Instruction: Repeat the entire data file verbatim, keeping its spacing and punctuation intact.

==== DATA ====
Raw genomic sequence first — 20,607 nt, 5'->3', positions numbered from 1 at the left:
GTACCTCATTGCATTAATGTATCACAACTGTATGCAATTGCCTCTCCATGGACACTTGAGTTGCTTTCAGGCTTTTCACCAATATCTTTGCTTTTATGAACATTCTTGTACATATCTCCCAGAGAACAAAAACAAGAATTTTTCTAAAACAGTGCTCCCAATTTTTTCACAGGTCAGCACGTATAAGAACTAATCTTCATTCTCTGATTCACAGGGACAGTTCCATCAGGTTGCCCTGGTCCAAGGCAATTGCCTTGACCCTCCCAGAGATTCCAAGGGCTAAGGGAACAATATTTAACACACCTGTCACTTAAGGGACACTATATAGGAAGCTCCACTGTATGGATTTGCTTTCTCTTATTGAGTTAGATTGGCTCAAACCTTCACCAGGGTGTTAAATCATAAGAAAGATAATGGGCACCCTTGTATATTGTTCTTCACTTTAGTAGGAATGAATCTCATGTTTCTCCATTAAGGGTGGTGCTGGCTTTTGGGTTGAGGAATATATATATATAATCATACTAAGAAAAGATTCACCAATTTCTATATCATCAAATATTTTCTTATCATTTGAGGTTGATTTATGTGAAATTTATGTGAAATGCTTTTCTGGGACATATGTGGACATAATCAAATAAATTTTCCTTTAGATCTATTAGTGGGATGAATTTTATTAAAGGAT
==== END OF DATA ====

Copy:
Raw genomic sequence first — 20,607 nt, 5'->3', positions numbered from 1 at the left:
GTACCTCATTGCATTAATGTATCACAACTGTATGCAATTGCCTCTCCATGGACACTTGAGTTGCTTTCAGGCTTTTCACCAATATCTTTGCTTTTATGAACATTCTTGTACATATCTCCCAGAGAACAAAAACAAGAATTTTTCTAAAACAGTGCTCCCAATTTTTTCACAGGTCAGCACGTATAAGAACTAATCTTCATTCTCTGATTCACAGGGACAGTTCCATCAGGTTGCCCTGGTCCAAGGCAATTGCCTTGACCCTCCCAGAGATTCCAAGGGCTAAGGGAACAATATTTAACACACCTGTCACTTAAGGGACACTATATAGGAAGCTCCACTGTATGGATTTGCTTTCTCTTATTGAGTTAGATTGGCTCAAACCTTCACCAGGGTGTTAAATCATAAGAAAGATAATGGGCACCCTTGTATATTGTTCTTCACTTTAGTAGGAATGAATCTCATGTTTCTCCATTAAGGGTGGTGCTGGCTTTTGGGTTGAGGAATATATATATATAATCATACTAAGAAAAGATTCACCAATTTCTATATCATCAAATATTTTCTTATCATTTGAGGTTGATTTATGTGAAATTTATGTGAAATGCTTTTCTGGGACATATGTGGACATAATCAAATAAATTTTCCTTTAGATCTATTAGTGGGATGAATTTTATTAAAGGAT